Windswept: Windswept Book One - Adam Rakunas

Windswept

by Adam Rakunas

 

Subscription Warfare. Soul mining. Atmospheric licensing. Genetic focus grouping. With the Big Three companies practically ruling the universe, the corporate world has become a little more...forceful. Padma Mehta survived B-school, but after a turbulent few years as an indenture for WalWa, she decided to breach her contract and restart her life with the union. Years later, Padma is acting as a Union recruiter on a backwater planet mostly known for producing cane sugar and whiskey. All she wants to do is finish up her recruiting quota and buy the distillery that makes her favourite rum. But when her latest collection of Breachers turns out more complex than expected, Padma quickly finds herself up to her neck in trouble and sinking fast. As she puts it,

"We were all in new territory, the kind filled with flesh-eating landmines and laser-guided crocodiles."


Needless to say, I loved the worldbuilding of Windswept. While it's better than slaving away as an indenture or being frozen in space as a "fishstick," life in the Union is far from perfect. Padma's recruits are forced to fill unpleasant menial jobs, at least until she can bring in more Breaches to fill their slots--a bit like a pyramid scheme. I often was thoroughly confused by all of the corporate espionage, but business language never failed to entertain me. Padma's B-school classes included subjects such as Hostile Acquisition, Crisis Management (Padma specialized in strategic lying), Business Vocalization (teaches you how to have a forceful, "Obey Me" delivery), Colonial Management, and, of course, Weapons Management.

 

Initially, I had serious difficulties warming to Padma, and her motives, which are purely selfish for the majority of the book, didn't help much. Padma is only interested in bringing in Breaches so that she can get the bounty for them, which will in turn let her buy a distillery and quit her job. She's blinded by self-interest, neglectful of her duties to her Ward, and, in the beginning, rather cowardly. Fortunately, another character is quickly introduced who balances out the spiky negativity of Padma and provides plenty of opportunity for banter. I also had a certain amount of difficulty following the plot, and at least one of the twists didn't really work for me, but the hijinks throughout definitely made up for it.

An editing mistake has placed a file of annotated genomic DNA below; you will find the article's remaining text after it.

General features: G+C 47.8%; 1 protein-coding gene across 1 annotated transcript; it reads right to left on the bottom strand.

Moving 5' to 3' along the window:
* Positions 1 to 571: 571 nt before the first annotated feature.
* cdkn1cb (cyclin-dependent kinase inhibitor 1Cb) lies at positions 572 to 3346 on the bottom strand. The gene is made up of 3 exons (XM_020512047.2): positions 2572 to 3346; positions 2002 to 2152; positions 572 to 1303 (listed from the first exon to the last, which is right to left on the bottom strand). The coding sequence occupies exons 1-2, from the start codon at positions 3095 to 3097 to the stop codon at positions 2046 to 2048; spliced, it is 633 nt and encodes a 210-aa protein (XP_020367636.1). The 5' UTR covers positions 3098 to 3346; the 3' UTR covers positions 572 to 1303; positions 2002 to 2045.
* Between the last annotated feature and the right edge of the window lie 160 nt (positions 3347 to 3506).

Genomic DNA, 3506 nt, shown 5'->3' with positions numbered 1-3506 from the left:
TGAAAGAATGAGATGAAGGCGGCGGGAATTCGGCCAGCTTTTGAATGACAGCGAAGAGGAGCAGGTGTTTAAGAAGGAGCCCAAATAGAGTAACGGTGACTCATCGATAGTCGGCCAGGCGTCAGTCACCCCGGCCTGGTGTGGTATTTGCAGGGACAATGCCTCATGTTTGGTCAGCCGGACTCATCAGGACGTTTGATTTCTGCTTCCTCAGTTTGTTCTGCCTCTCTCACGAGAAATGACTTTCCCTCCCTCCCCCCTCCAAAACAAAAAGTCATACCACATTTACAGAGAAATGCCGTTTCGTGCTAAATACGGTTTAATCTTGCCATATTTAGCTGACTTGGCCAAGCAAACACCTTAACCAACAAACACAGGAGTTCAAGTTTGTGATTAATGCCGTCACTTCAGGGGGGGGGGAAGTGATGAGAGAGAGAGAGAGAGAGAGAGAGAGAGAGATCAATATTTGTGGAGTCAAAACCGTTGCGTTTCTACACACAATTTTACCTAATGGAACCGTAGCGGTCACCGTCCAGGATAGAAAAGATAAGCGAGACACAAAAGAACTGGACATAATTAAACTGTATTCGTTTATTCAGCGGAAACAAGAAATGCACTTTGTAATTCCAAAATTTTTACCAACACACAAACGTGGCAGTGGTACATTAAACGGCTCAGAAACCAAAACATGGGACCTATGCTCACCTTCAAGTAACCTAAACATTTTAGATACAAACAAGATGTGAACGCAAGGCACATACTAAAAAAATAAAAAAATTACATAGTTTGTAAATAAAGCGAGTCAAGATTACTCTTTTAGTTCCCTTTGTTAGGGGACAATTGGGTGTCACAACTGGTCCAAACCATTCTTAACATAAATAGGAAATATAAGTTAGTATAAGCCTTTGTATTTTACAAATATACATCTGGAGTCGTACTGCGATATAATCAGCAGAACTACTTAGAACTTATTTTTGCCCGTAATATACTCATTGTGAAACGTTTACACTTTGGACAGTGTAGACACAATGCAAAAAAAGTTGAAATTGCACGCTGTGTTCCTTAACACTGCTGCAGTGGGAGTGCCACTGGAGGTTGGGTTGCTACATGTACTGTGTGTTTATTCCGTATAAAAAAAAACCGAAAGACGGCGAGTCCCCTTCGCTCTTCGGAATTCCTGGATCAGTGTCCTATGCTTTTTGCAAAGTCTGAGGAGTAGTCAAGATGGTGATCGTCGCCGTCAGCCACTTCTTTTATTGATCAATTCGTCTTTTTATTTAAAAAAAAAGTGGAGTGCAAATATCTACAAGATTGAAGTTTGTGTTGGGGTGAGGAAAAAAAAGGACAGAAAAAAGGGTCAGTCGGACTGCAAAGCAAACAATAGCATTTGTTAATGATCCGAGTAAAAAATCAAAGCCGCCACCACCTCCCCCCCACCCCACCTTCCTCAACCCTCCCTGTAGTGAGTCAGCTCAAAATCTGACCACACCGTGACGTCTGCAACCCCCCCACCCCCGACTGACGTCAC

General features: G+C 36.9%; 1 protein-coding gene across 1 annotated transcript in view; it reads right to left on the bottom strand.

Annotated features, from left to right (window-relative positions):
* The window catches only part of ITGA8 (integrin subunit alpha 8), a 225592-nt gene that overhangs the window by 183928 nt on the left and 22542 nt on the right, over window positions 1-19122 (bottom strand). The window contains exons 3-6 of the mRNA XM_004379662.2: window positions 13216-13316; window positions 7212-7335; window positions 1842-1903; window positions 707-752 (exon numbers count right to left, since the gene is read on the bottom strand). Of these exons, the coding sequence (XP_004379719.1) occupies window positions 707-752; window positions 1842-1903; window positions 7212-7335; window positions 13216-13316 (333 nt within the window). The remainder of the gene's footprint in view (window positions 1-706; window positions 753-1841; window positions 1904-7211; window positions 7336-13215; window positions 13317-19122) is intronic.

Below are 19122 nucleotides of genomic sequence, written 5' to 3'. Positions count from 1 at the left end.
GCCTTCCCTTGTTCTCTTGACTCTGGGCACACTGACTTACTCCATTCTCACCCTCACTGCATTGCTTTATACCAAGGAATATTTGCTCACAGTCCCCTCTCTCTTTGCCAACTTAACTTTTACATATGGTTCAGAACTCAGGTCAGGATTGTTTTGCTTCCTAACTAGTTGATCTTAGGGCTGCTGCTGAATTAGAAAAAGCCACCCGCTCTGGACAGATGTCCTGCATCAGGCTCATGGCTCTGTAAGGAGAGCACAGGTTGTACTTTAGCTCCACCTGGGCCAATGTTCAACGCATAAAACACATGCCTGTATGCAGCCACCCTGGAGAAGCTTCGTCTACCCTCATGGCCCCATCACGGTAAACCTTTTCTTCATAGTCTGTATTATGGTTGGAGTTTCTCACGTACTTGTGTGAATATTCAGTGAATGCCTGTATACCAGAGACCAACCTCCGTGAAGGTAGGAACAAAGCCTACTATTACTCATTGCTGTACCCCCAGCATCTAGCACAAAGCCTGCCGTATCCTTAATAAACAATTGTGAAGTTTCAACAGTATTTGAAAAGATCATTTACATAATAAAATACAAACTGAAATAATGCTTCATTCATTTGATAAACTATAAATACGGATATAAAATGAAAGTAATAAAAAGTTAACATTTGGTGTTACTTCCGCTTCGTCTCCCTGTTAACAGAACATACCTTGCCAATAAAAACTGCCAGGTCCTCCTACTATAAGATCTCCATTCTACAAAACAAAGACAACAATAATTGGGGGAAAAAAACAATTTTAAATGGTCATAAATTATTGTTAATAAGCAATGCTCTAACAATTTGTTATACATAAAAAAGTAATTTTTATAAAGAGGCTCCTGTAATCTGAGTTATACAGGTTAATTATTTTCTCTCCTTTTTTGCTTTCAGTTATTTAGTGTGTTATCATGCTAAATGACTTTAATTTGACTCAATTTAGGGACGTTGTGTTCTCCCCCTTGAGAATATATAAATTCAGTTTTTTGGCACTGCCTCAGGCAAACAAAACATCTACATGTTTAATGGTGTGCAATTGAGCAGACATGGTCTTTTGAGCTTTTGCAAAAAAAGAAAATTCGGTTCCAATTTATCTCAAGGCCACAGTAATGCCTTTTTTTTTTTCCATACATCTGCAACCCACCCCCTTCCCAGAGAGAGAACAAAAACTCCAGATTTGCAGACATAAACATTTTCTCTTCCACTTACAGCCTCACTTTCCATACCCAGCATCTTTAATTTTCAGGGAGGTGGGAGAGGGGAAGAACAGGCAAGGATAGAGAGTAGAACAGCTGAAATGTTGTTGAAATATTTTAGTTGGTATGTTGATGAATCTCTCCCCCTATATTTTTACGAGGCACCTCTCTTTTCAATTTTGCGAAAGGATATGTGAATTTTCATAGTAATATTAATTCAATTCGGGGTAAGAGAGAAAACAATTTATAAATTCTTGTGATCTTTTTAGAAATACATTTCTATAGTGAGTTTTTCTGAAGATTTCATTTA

Windswept is often laugh-out-loud funny. Some (okay, a lot, but I couldn't choose) of my favourite quotes: (Note: I've removed names from two of them to prevent spoilers)

“It’ s not a crime if you write the laws.”
“Or hire the lobbyists.”
“Ooh, good reminder. We need to get us some of those. Also, more flamethrowers.”

"We are not sitting on garbage,” said Mimi, freezing up as the smell hit her.
“This isn’t garbage,” I said. “It’ s pre-compost.”
“It smells like garbage.”
“But it pays better.”

"You should probably come with me. It’ll be safer.”
“My professors told me never to go anywhere with strange, armed men.”
“Mine were strange, armed men,” he said. “Women, too.”

“We have tear gas, too. Plus some grenades that have all sorts of lovely symbols on them.”
“Looks like they release fire-breathing ferrets, or something like it. Tough to tell with these LiaoCon jobbies."

Seriously, this book is just plain funny. Even so, it manages to present an interesting perspective on politics, consumerism, and unionizations. So if you want to read about Co-Ops, giant crab attacks, sewer chases, and the inadvisability of copying techniques from the movies, Windswept is definitely worth a look.

 

~~I received an advanced reader copy through Netgalley from the publisher, Angry Robot Books, in exchange for my honest review. Quotes were taken from an advanced reader copy and while they may not reflect the final phrasing, I believe they speak to the spirit of the novel as a whole.~~